The Block survives despite fires and police raids

The city's adult strip known as The Block, as seedy as it is historic, is, if nothing else a survivor.

Civic leaders long ago erased references to the entertainment zone from tour books and promotional pamphlets, yet visitors still come to gawk and to indulge.

A hundred federal agents converged on the clubs in 1971. One mayor tried to buy the clubs out. His successor tried to move them to the city's industrial hinterlands. State police sent 500 troopers in on raids in 1994. A grand jury investigated alleged kickbacks to liquor board inspectors.

All the efforts kill it failed.

On Monday, fire destroyed several buildings, including Gayety Show World, shutting down most clubs on the strip on East Baltimore Street through Thursday. Work crews are still shoring up buildings as federal investigators search for a cause.

But as spectacular as the fire was, and if history is any guide, the blaze that sent plumes of flames shooting into the cold night air will probably not accomplish what a long line of police, politicians and civic leaders have tried to do but couldn't: close the clubs permanently.

"I think The Block will come back," said Peter Ireland, who owns Norma Jean's, a strip club just off the main strip on Custom House Avenue that was able to stay open. "They're going to have to work hard to stay alive."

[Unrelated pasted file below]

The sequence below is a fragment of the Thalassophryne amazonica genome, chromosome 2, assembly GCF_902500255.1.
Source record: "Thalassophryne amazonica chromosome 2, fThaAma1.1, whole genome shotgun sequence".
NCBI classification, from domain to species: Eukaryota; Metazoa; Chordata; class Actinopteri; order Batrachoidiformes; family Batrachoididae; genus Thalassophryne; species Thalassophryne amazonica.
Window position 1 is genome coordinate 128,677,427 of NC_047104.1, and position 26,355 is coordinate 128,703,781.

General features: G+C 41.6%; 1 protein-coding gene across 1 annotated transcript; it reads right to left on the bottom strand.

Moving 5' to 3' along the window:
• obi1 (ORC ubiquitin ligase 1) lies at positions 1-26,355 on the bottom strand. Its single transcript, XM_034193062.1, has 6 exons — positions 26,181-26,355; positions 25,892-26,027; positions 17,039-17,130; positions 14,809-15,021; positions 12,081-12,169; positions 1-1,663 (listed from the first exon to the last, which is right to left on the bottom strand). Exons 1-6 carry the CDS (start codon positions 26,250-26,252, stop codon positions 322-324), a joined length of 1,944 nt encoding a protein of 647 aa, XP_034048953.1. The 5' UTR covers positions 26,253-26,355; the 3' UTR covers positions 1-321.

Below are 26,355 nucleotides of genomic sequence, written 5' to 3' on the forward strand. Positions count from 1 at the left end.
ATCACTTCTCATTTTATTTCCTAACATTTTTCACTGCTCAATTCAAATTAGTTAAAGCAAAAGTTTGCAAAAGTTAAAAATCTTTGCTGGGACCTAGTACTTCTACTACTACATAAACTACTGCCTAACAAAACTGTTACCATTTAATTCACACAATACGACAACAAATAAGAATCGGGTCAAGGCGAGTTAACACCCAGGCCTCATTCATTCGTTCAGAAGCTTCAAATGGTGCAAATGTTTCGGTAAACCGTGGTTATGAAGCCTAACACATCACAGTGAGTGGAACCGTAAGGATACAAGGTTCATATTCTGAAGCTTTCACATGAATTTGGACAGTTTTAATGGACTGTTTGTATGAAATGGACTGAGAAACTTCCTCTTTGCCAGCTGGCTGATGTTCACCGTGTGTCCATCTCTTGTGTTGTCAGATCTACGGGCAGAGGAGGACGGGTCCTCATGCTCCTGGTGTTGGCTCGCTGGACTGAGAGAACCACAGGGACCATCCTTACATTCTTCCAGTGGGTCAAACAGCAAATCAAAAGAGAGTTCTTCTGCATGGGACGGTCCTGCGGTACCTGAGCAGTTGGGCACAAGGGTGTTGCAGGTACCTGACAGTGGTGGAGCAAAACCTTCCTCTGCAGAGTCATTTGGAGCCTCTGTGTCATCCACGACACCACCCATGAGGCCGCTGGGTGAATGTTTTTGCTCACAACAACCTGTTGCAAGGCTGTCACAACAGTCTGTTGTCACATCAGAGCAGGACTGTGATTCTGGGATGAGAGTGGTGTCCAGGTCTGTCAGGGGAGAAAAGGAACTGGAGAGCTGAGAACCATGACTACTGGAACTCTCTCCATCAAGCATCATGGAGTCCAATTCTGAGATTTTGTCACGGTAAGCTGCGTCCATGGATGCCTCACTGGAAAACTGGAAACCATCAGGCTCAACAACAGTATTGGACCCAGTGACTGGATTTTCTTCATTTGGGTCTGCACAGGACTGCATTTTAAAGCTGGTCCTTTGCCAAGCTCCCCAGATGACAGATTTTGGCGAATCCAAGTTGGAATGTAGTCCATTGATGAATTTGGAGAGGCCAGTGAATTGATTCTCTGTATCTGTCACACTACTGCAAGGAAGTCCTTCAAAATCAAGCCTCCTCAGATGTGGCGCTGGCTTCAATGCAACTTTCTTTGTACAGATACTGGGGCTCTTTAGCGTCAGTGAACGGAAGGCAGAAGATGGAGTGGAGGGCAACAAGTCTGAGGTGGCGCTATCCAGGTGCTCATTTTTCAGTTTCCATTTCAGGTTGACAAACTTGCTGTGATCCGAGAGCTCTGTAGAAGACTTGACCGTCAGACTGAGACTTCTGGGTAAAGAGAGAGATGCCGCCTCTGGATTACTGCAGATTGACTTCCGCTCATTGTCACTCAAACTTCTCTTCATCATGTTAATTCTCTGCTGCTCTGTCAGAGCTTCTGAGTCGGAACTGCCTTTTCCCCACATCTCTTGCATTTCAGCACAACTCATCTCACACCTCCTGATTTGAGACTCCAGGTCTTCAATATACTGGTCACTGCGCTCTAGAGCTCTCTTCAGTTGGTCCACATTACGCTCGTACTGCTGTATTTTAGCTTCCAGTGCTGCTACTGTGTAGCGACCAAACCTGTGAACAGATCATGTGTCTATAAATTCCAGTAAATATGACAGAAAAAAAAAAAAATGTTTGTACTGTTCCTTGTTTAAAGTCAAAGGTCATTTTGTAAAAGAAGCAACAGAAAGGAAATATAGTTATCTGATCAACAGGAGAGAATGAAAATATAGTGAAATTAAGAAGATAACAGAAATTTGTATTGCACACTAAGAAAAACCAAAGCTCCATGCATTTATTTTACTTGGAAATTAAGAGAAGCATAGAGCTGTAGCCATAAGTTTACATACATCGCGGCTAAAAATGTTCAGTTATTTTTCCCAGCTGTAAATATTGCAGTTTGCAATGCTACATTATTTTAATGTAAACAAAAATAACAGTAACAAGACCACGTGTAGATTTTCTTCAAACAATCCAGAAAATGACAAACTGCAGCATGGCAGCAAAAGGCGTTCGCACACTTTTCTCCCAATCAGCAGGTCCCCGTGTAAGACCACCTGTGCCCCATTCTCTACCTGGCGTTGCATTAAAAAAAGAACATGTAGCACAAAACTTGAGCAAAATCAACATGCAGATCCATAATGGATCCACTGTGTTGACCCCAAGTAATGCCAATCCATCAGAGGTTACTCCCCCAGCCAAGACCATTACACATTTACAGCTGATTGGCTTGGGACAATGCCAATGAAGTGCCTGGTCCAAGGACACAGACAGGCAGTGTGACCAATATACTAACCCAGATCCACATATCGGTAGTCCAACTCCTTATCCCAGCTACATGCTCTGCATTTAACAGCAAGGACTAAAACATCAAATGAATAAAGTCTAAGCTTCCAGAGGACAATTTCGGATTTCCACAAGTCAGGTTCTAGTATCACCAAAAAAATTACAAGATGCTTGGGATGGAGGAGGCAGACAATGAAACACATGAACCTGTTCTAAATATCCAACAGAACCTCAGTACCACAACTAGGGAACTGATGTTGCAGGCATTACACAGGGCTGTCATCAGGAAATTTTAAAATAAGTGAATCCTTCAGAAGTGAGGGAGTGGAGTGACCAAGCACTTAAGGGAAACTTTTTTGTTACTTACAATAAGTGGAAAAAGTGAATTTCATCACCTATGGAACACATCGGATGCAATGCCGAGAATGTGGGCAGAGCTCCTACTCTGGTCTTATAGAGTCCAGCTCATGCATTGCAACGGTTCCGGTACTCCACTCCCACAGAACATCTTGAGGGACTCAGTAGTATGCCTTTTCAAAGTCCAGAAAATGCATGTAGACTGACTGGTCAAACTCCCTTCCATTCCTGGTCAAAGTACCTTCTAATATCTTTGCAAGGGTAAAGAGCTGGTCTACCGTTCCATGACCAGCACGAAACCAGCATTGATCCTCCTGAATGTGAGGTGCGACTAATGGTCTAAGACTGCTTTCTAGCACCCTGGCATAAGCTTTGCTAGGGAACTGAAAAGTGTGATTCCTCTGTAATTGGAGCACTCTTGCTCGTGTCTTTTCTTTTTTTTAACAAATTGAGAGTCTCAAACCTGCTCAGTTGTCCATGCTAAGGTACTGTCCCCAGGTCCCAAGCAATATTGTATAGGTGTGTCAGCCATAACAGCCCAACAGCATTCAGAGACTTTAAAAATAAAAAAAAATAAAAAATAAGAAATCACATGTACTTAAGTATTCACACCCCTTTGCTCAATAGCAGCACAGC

Club owners, attorneys and city officials note that The Block is struggling to make money. Executives and conventioneers for the most part stay away from East Baltimore Street, scared of crime and turned off by the gritty facades and sleazy, dangerous atmosphere, and head to more upscale venues where steak and football on flat-screen TVs accompany the naked dancers.

Some Block stalwarts worry that the city may use the fire as an excuse to force or cajole owners into closing or moving. City officials tell me that they're concentrating on the buildings that burned and haven't yet thought about the rest of the strip, and that it would be unseemly to use a fire as a pretense to try to eradicate it.

In recent years, it appears, authorities have given up on an all-out assault on the clubs, preferring instead to wage a quiet war of attrition. Let The Block fade away under the forces of capitalism rather than abruptly under the forces of government.

"I believe there are people who definitely want to see The Block shut down," said Stephan Fogleman, the chairman of the city liquor board, which polices the adult district. "It certainly gives Baltimore a quirky destination.

"People want The Block returned to some part of its former glory," the chairman said. "But that question is for City Hall, not for us." The real question is whether to "promote The Block or let it wither. The market itself can reduce The Block."

We have mixed feelings about East Baltimore Street.

We wonder how it can survive so close to the Inner Harbor, to City Hall, to police headquarters, to a state office building.